by Jeremy Dietz
Here’s yet another compelling reason to make sure your hospital’s website provides a great experience to people who use mobile devices: Google has started to rank nonmobile websites even lower than before in searches conducted using mobile devices.
Google began emphasizing mobile websites a couple of years ago by marking sites that it considered mobile-friendly with a badge in search results. Then, last year, the search engine announced that mobile-friendliness would be a factor in how well a site ranked for searches conducted on mobile devices. You may remember the build-up to what many dubbed “mobilegeddon.” (You may also remember that the results weren’t as dramatic as the name.)
The new update shows that Google isn’t finished emphasizing mobile-friendly websites. In fact, it is probably just getting started.
While it’s too early to know how many sites will be affected by this new update or what the effects will be, there’s little doubt that organizations whose websites don’t work well on mobile will experience a drop in search visibility and traffic.
Most of the healthcare organizations I work with have a mobile-friendly website at this point. But for some, it’s still a wish-list item. With more people using smartphones and more searches being done on mobile devices, now is the time to make sure your website is optimized for the small screen.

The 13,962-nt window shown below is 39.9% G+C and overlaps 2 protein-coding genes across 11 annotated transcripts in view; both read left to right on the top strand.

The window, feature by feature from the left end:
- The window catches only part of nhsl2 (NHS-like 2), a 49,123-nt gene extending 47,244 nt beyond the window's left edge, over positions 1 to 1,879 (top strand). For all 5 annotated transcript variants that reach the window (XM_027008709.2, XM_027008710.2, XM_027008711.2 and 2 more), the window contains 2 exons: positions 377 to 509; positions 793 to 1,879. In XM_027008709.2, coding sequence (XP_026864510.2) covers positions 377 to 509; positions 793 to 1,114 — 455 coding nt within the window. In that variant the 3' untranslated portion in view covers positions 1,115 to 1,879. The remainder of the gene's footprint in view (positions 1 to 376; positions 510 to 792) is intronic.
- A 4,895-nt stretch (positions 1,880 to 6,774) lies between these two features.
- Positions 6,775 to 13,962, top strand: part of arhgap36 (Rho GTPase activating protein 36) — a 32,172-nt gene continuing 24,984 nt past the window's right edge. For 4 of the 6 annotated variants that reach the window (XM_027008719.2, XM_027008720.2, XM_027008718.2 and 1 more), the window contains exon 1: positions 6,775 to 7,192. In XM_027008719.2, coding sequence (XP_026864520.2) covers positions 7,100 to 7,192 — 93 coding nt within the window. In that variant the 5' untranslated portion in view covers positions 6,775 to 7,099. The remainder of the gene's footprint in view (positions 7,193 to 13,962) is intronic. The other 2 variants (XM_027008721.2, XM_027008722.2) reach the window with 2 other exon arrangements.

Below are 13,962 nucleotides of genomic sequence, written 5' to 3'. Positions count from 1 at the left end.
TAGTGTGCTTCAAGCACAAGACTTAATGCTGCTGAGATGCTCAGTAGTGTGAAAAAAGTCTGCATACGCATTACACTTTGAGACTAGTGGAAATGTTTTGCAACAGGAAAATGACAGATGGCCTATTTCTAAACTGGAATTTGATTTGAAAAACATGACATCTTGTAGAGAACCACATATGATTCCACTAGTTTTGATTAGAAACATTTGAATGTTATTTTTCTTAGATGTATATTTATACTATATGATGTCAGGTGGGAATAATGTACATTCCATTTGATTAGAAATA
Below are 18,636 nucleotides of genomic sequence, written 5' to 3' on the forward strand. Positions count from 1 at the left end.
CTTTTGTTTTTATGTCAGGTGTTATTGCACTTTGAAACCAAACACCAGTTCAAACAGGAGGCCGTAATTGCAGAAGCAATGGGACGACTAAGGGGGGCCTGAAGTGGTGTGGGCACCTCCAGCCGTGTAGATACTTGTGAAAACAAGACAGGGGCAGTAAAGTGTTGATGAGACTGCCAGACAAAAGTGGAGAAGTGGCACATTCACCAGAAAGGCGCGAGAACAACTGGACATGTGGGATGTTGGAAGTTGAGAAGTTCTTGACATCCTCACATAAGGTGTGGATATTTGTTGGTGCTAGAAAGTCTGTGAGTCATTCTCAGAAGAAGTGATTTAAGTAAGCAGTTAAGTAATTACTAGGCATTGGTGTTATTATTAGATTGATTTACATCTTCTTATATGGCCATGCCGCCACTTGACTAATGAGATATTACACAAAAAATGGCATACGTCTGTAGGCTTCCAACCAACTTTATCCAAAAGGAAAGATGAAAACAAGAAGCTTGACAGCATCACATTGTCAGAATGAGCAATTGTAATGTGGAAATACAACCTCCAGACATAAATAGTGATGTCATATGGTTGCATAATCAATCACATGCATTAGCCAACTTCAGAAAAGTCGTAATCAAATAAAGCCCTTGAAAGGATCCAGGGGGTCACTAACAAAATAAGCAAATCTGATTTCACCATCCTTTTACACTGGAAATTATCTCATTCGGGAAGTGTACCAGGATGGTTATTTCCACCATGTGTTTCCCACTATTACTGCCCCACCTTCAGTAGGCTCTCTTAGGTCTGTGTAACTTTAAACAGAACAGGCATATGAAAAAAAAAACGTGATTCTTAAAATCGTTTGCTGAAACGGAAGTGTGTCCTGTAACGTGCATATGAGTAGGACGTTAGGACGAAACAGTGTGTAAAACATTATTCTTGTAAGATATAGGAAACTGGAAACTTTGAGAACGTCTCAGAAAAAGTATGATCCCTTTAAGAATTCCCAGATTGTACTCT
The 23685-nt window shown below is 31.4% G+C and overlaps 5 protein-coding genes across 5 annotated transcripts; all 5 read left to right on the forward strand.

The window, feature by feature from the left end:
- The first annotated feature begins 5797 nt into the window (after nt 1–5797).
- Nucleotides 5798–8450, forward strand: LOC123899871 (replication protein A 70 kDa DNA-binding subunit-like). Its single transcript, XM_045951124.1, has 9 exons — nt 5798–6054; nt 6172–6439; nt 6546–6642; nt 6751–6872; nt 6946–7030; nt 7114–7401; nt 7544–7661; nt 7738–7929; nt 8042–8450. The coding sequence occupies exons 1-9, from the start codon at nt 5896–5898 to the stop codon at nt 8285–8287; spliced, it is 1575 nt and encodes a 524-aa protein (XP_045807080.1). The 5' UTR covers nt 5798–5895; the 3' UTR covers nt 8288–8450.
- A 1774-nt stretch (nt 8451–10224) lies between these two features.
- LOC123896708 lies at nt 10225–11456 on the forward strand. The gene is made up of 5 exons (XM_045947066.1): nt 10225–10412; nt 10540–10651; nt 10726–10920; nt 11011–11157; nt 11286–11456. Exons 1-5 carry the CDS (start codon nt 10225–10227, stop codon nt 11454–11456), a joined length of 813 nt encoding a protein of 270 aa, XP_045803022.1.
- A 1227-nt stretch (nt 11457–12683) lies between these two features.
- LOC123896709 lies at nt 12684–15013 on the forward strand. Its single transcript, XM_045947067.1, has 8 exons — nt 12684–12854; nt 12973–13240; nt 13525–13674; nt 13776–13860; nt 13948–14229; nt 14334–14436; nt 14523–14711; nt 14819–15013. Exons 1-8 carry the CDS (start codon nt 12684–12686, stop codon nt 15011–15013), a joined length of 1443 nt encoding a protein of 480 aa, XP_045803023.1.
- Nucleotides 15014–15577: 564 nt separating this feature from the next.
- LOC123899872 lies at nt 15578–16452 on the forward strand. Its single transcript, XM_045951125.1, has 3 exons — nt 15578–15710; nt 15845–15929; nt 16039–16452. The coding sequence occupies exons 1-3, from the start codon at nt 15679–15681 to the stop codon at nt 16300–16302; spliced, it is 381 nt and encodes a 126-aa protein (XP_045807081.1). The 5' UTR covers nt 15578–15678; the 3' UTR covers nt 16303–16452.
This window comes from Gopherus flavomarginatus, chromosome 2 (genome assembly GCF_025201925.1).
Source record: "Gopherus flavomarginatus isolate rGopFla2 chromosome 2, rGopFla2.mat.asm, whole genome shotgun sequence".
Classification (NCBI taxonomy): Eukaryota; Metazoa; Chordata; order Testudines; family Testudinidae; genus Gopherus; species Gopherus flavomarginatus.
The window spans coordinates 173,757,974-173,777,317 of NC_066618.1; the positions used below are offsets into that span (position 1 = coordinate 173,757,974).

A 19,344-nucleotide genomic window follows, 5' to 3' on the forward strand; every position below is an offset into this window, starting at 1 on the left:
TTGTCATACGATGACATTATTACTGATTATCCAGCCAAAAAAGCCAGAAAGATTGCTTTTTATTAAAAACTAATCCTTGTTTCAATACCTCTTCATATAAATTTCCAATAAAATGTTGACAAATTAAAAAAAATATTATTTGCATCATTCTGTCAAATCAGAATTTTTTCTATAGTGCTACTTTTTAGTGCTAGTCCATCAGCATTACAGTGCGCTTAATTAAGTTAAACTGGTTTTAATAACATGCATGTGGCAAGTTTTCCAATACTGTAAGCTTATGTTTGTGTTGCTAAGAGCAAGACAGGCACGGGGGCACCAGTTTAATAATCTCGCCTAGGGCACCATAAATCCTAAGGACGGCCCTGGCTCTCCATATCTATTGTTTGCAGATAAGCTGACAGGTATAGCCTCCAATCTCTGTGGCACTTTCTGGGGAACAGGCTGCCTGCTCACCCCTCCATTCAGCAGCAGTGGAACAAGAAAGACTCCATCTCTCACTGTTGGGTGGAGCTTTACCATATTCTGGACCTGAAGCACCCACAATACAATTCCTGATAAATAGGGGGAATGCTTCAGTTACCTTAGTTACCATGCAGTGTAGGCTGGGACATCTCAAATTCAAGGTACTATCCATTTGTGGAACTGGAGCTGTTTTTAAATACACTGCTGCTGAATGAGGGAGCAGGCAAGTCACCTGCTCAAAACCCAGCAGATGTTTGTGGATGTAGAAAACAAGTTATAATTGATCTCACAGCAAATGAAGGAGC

Check your site’s mobile-friendliness
Not sure if your hospital website’s mobile presence is good enough? If you don’t have a responsive site or at least a separate mobile site, the answer is probably no.
There are two relatively easy ways to find out how mobile-friendly Google thinks your site is:
Examine your site analytics
Your website’s analytics can also provide a wealth of information about how well you’re doing in mobile search and how useful your site is to people who visit on mobile devices. Here are some things to look for:
- Is traffic from mobile trending up or down? A long-term downward trend is out of line with what’s happening across the Web and could indicate a problem.
- Has the amount of organic search traffic from mobile devices changed since Google’s latest mobile update rolled out? A drop in traffic could indicate that you aren’t ranking as well as you used to for mobile searches.
- What’s the bounce rate for mobile visitors compared with desktop visitors? A high bounce rate could indicate that people who visit your site on mobile don’t like what they see.
Jeremy Dietz is the executive digital editor at Coffey Communications, where he oversees the creation of digital healthcare content and advises hospitals and health plans about SEO and digital content strategy. Contact Jeremy at firstname.lastname@example.org.